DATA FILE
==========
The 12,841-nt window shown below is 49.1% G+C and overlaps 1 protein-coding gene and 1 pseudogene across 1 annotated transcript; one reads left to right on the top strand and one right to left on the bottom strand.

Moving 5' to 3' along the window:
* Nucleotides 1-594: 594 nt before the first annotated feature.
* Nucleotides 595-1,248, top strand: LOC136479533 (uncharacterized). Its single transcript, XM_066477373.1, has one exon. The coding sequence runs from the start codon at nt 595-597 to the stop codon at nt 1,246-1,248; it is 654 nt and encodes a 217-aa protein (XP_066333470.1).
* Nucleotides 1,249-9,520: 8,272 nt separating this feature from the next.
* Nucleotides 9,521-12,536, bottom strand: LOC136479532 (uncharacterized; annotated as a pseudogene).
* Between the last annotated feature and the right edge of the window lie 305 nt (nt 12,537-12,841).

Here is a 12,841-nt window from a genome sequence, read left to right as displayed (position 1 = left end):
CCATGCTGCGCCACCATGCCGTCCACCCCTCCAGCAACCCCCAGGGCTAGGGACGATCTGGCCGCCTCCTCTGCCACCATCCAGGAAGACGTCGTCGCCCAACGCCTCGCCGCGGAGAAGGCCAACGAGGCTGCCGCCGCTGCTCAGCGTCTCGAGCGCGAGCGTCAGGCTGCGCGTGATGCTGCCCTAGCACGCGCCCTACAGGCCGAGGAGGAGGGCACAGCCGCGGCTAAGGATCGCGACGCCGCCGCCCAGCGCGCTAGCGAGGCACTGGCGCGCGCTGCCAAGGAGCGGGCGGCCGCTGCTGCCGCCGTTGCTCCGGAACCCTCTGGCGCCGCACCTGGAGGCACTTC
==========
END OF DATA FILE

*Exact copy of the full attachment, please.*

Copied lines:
The 12,841-nt window shown below is 49.1% G+C and overlaps 1 protein-coding gene and 1 pseudogene across 1 annotated transcript; one reads left to right on the top strand and one right to left on the bottom strand.

Moving 5' to 3' along the window:
* Nucleotides 1-594: 594 nt before the first annotated feature.
* Nucleotides 595-1,248, top strand: LOC136479533 (uncharacterized). Its single transcript, XM_066477373.1, has one exon. The coding sequence runs from the start codon at nt 595-597 to the stop codon at nt 1,246-1,248; it is 654 nt and encodes a 217-aa protein (XP_066333470.1).
* Nucleotides 1,249-9,520: 8,272 nt separating this feature from the next.
* Nucleotides 9,521-12,536, bottom strand: LOC136479532 (uncharacterized; annotated as a pseudogene).
* Between the last annotated feature and the right edge of the window lie 305 nt (nt 12,537-12,841).

Here is a 12,841-nt window from a genome sequence, read left to right as displayed (position 1 = left end):
CCATGCTGCGCCACCATGCCGTCCACCCCTCCAGCAACCCCCAGGGCTAGGGACGATCTGGCCGCCTCCTCTGCCACCATCCAGGAAGACGTCGTCGCCCAACGCCTCGCCGCGGAGAAGGCCAACGAGGCTGCCGCCGCTGCTCAGCGTCTCGAGCGCGAGCGTCAGGCTGCGCGTGATGCTGCCCTAGCACGCGCCCTACAGGCCGAGGAGGAGGGCACAGCCGCGGCTAAGGATCGCGACGCCGCCGCCCAGCGCGCTAGCGAGGCACTGGCGCGCGCTGCCAAGGAGCGGGCGGCCGCTGCTGCCGCCGTTGCTCCGGAACCCTCTGGCGCCGCACCTGGAGGCACTTC